Pope Francis speaks to journalists aboard the papal flight to Malta on April 2, 2022. / Courtney Mares/CNA
Aboard the papal plane, Apr 2, 2022 / 06:52 am (CNA).
Pope Francis on Saturday said a papal visit to Kyiv is “on the table,” raising the possibility of a dramatic escalation of the Holy See’s diplomatic and spiritual efforts to bring about an end to the fighting that has raged in Ukraine since Russia invaded the country on Feb. 24.
The pope has spoken out repeatedly for peace in Ukraine in his general audiences and Angelus addresses since the violence began. On the papal flight en route to Malta, the pope was asked if he was considering accepting an invitation from authorities in Kyiv to visit the besieged Ukrainian capital, a trip that the apostolic nuncio in Ukraine has said is logistically possible, if unlikely given the dangers associated with any public gatherings in the city.
“Yes, it’s on the table,” Pope Francis responded, according to NBC News correspondent, Claudio Lavanga.
Pope Francis greeted a group of Ukrainian war refugees Saturday morning before heading to the airport for the flight to Malta, his first papal flight of 2022.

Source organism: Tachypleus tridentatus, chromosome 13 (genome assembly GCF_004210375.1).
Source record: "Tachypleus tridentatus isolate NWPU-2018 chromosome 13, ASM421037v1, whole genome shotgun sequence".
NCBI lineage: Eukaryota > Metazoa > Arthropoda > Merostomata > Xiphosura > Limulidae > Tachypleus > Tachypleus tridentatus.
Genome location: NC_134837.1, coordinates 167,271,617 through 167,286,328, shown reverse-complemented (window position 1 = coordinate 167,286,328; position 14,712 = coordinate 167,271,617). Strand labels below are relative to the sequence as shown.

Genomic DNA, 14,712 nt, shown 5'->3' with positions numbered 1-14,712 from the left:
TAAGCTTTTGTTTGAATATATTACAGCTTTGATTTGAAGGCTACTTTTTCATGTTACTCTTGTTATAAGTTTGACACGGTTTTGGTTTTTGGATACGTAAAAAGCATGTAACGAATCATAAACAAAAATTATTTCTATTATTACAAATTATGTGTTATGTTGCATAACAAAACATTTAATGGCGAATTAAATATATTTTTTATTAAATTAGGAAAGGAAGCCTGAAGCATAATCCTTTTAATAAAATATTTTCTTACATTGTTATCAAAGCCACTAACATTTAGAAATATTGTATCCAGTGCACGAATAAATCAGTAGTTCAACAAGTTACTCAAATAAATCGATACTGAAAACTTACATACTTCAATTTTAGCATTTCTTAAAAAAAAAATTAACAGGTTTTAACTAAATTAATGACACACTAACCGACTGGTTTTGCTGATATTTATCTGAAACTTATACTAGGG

The group of 15 refugees consisted of mothers and children who found refuge in Italy after Russia’s full-scale invasion of their country.
Among the refugees was a mother of two children, aged five and seven. She came to Italy for a heart surgery for her daughter, according to the Vatican on April 2.
The pope met the group at the Casa Santa Marta, his residence in Vatican City, along with the papal almoner Cardinal Konrad Krajewski, who has served as a papal envoy to Ukraine.
Pope Francis spoke to civil authorities in Valletta, the capital of Malta, on April 2, 2022. Vatican Media
In his speech to civil authorities in Malta on Saturday, the pope continued to condemn the violence in Ukraine, calling for “human moderation before the infantile and destructive aggression that threatens us, before the risk of an enlarged Cold War that can stifle the life of entire peoples and generations.”
“This childishness, sadly, has not disappeared. It has reemerged powerfully in the seductions of autocracy, new forms of imperialism, widespread aggressiveness, and the inability to build bridges and start from the poorest in our midst,” he said.
“Once again, some potentate, sadly caught up in anachronistic claims of nationalist interests, is provoking and fomenting conflicts, whereas ordinary people sense the need to build a future that will either be shared, or not be at all,” he said.
“Now in the night of the war that is fallen upon humanity, please let us not allow the dream of peace to fade.”